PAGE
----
U.S. tanks in Syria
U.S. tanks in SyriaReuters

The U.S. State Department on Friday announced it will redirect $230 million in frozen funding away from Syria, though it emphasized that the move did not signal a retreat by Washington from the conflict, Reuters reported.

The department said it had raised $300 million from coalition partners for recovery efforts in areas retaken from Islamic State jihadists in the northeast of the country and the U.S. funds would be used to support other foreign policy priorities.

President Donald Trump froze the funds in March while his administration reassessed Washington’s role in the Syrian conflict, saying he wanted the U.S. to leave Syria.

Later, French President Emmanuel Macron said he had convinced Trump to keep a U.S. presence in Syria for "the long term.”

The White House, however, insisted that Trump still wants U.S. forces in Syria to return home as soon as possible.

In June, Washington told the main Syrian rebel factions, the Free Syrian Army (FSA), they should not expect military support to help them resist a major government offensive to regain opposition-held parts of southern Syria.

U.S. officials insisted on Friday that Washington’s efforts would be focused on defeating Islamic State in Syria.

It named former ambassador to Iraq, Jim Jeffrey, to a new position as U.S. Secretary of State Mike Pompeo’s adviser on Syria. Jeffrey would also oversee talks on a political transition in Syria, including the future of Russia and Iran-backed President Bashar Al-Assad.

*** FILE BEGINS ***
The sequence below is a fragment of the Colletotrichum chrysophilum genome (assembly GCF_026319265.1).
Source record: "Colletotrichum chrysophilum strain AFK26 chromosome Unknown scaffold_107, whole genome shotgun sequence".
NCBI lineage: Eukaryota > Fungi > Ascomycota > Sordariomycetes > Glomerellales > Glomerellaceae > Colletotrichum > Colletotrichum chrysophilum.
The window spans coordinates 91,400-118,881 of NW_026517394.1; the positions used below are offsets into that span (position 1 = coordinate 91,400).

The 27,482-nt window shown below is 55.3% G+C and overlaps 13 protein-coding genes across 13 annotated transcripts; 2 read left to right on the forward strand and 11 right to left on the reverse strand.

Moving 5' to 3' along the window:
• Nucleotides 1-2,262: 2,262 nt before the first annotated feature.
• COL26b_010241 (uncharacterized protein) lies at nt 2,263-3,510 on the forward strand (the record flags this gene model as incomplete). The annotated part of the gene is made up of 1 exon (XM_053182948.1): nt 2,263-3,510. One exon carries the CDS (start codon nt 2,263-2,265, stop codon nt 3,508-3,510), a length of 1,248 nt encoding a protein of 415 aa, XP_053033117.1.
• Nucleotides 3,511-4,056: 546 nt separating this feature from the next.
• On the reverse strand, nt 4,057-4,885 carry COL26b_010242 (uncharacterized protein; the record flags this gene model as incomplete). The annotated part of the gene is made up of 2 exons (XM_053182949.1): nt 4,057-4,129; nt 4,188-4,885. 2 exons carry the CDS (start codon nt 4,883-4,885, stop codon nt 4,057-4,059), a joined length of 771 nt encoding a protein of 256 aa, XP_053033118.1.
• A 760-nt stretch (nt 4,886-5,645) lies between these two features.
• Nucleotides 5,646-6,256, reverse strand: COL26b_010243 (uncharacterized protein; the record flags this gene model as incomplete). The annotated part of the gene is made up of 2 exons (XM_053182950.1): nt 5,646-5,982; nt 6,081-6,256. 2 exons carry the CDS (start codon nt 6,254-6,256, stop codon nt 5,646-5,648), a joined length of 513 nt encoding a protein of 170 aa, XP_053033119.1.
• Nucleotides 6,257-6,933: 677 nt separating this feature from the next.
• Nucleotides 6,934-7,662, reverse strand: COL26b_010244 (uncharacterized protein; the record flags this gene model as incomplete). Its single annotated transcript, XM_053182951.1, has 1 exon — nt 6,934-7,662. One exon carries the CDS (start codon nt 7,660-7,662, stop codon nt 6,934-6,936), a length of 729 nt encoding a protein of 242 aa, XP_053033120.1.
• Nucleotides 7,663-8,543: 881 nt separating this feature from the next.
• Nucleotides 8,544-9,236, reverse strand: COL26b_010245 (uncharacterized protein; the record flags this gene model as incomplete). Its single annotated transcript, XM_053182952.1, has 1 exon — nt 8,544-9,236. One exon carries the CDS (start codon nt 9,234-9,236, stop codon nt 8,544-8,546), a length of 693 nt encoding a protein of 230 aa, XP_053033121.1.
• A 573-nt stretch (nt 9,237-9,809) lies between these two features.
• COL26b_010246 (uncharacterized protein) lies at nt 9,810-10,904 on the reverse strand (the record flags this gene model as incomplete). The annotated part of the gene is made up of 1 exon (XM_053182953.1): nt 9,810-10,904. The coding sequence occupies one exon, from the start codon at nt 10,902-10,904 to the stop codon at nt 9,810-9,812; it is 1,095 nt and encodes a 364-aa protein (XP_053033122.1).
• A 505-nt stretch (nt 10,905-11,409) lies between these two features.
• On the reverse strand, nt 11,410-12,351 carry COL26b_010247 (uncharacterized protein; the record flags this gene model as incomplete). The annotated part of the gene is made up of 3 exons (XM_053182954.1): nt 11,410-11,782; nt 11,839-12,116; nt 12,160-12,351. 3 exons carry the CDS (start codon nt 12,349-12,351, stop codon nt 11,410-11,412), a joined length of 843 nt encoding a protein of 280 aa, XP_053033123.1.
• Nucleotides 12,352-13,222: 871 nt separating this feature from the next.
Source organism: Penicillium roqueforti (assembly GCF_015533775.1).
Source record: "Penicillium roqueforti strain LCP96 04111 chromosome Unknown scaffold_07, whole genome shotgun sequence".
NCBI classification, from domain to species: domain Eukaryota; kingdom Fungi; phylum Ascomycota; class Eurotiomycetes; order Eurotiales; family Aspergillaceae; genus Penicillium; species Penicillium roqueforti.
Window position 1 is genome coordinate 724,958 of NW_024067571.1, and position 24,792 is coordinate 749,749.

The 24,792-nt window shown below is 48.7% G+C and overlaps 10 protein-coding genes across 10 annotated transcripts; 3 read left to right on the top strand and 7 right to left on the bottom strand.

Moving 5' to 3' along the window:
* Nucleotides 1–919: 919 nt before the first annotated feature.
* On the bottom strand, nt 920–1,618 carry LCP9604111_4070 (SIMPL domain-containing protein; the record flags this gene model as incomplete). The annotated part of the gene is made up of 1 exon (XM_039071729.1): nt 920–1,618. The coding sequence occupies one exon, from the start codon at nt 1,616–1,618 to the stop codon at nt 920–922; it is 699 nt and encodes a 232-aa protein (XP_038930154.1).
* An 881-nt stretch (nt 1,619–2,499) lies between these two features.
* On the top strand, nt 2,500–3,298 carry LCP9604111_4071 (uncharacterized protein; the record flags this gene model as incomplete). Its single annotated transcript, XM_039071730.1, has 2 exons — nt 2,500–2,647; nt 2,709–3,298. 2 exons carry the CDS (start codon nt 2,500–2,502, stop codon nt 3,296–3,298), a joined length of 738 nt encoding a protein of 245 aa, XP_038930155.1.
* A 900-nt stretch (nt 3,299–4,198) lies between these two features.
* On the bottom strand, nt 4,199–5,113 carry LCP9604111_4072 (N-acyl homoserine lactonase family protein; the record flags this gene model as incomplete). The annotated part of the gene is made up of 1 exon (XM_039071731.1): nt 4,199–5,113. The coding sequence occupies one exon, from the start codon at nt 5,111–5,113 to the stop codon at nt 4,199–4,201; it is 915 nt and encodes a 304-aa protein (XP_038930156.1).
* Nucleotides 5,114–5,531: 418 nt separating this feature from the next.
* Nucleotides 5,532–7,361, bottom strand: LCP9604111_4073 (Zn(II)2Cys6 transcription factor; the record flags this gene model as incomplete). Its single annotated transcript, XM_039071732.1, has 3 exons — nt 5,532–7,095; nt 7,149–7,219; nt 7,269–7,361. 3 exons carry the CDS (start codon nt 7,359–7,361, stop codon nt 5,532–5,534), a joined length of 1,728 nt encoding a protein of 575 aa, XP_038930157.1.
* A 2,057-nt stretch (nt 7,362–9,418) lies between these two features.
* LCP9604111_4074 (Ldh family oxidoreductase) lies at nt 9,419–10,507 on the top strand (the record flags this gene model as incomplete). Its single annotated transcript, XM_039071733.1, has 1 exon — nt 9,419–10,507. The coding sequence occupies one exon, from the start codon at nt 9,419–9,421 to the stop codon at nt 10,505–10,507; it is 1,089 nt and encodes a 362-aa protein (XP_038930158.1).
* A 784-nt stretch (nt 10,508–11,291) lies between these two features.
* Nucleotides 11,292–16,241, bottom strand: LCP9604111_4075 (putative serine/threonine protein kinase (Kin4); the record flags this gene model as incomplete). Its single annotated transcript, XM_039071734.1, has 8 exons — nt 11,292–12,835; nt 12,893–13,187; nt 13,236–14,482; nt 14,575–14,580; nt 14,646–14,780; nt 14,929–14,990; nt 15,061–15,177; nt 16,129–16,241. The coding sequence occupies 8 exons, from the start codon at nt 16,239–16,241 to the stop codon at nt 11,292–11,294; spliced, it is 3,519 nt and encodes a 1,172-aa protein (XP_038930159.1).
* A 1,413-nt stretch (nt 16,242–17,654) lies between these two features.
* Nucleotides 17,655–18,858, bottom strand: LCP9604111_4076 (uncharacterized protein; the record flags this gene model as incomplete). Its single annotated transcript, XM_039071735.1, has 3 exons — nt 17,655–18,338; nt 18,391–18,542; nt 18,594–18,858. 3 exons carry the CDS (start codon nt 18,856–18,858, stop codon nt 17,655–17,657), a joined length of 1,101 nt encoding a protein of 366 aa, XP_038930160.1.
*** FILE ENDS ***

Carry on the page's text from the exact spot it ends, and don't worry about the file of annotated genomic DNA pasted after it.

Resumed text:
Acting U.S. Assistant Secretary David Satterfield said there would be no international funding for Syria’s reconstruction until there was a “credible and irreversible” political process underway to end the Syrian conflict.

“There is not going to be by international agreement reconstruction assistance to Syria unless the UN - not Moscow, not Washington, not any other capital - validates that a credible and irreversible political process is underway,” Satterfield told a conference call, according to Reuters.

(Arutz Sheva’s North American desk is keeping you updated until the start of Shabbat in New York. The time posted automatically on all Arutz Sheva articles, however, is Israeli time.)